The Chinese government has added artificial intelligence technologies including ‘personalized content recommendation’ tools to its export control list, a move that could potentially jeopardize the pending sale of TikTok’s U.S. operations, Nikkei Asian Review reported first.
China’s Ministry of Commerce, on Friday, released an updated export control list that included “personalized content recommendations based on data analysis” and a number of other technologies, restricting exports both for military and civilian purposes.
While Beijing’s order does not explicitly mention TikTok, one of the app’s key features— recommending personalized videos— is based on an algorithm that might fall under the restricted category.
It is unclear when the new restrictions will go into effect but TikTok’s Beijing-based parent ByteDance is reportedly trying to finalize its sale in the U.S. as early as this weekend.
While President Donald Trump has repeatedly insisted that according to his August 6 order ByteDance has till September 15th to sell TikTok, a second executive order issued by Trump on August 14 gives TikTok and ByteDance 90 days from the signing of the order to divest its U.S. operations, pushing the deadline beyond the U.S. presidential elections.
TikTok presently shares technical resources including its user interface and some software code with Douyin, an identical Chinese variant of the app that is walled off from the rest of the world, and the new Chinese order may add additional complications to their separation.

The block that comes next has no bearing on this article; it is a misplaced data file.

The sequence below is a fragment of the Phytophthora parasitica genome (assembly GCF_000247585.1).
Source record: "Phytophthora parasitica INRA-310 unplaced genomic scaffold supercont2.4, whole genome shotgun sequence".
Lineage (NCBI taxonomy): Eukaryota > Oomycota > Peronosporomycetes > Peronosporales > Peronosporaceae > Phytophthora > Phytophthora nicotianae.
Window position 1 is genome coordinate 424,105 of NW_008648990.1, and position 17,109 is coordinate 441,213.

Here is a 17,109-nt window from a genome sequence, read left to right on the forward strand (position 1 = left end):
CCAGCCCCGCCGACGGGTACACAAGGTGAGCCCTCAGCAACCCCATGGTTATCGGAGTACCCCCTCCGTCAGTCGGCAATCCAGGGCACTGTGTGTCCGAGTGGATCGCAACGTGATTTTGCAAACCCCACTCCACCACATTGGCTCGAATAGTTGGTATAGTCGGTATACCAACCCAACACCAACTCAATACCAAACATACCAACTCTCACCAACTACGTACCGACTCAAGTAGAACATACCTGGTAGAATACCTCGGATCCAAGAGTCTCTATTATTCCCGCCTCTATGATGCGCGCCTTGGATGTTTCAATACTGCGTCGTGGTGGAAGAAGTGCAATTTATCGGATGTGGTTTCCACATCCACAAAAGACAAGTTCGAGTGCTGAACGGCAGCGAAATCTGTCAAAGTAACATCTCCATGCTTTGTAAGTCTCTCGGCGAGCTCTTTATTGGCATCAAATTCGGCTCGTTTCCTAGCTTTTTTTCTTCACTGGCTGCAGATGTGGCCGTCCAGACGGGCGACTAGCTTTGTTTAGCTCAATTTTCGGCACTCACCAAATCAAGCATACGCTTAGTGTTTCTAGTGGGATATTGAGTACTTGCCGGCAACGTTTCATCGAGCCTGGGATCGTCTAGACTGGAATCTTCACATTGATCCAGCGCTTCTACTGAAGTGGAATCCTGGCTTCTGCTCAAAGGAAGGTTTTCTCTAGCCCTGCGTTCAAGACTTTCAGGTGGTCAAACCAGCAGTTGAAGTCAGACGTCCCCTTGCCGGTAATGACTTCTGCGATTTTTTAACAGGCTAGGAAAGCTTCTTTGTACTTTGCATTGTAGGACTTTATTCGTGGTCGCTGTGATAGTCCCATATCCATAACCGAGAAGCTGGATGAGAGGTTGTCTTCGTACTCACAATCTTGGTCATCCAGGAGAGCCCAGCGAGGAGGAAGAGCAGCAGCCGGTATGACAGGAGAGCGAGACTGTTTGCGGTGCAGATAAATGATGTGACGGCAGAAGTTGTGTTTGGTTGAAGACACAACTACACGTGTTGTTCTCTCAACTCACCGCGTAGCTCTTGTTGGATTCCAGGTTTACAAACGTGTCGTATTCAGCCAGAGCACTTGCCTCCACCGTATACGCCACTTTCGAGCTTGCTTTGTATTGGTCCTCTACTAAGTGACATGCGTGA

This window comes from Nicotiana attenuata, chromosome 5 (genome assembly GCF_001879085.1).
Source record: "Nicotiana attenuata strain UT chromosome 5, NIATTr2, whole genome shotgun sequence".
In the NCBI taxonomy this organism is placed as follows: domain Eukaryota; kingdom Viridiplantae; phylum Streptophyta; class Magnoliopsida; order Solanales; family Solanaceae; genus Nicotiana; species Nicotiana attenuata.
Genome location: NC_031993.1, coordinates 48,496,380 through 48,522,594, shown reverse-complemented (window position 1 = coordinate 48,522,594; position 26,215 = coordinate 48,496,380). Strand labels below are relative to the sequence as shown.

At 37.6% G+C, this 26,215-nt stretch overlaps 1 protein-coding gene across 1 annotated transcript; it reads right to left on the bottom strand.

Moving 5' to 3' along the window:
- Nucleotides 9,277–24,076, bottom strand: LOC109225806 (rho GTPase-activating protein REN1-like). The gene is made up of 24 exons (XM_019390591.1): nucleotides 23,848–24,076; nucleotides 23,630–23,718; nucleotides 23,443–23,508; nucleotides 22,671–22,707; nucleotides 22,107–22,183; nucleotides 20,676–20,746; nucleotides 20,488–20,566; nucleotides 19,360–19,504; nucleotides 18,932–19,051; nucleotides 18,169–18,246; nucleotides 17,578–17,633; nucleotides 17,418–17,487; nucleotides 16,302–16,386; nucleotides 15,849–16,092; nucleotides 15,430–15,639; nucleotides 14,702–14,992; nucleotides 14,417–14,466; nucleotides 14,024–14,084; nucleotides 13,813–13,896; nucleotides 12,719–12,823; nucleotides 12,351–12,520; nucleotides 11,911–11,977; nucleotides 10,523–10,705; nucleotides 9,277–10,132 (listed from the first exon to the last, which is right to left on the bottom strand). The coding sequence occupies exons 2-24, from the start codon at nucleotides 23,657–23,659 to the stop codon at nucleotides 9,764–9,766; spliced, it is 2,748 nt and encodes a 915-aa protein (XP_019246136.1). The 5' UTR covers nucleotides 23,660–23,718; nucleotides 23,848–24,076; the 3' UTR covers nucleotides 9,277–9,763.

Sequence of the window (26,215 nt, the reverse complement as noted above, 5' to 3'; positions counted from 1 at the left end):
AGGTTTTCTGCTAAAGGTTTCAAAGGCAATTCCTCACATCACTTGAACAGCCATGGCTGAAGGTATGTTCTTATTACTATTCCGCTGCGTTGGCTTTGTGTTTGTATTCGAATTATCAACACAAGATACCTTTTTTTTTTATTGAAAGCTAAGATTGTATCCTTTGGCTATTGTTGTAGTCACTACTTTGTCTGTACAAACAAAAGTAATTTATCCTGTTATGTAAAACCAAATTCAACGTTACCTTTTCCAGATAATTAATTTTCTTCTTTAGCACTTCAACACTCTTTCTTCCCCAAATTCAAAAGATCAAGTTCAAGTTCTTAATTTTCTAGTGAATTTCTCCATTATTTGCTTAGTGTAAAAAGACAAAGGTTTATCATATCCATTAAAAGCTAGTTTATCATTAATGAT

China’s actions follow several trade-related sanctions issued by the Trump administration against Chinese tech firms including Huawei, which severely limits their access to chips made using U.S. technology.
Oracle is competing with a joint bid from Microsoft and Walmart to acquire TikTok’s U.S. operations after the White House threatened to ban the app for allegedly sharing sensitive user data with Chinese authorities. Earlier this week, TikTok CEO Kevin Mayer announced his exit from the company, just months after taking charge. According to a report by the Financial Times, Mayer had not anticipated the extent to which TikTok would become involved in tensions between China and the U.S. when he took over in June.
A TikTok spokesperson told CNN Business that they respected his decision since the “political dynamics of the last few months” had significantly changed the scope of Mayer’s role. On Monday, TikTok had filed a legal challenge against the president’s executive order banning U.S. transactions with the video-sharing platform and its owner ByteDance.
While the official communication from the Chinese government on Trump’s threat to ban TikTok has been limited, China’s state-controlled media has been vocal about its displeasure on the issue. Earlier this month, a strongly-worded editorial on China Daily noted “China will by no means accept the ‘theft’ of a Chinese technology company, and it has plenty of ways to respond if the administration carries out its planned smash and grab.”
I am a Breaking News Reporter at Forbes, with a focus on covering important tech policy and business news. Graduated from Columbia University with an MA in Business and Economics Journalism in 2019. Worked as a journalist in New Delhi, India from 2014 to 2018. Have a news tip? DMs are open on Twitter @SiladityaRay or drop me an email at firstname.lastname@example.org.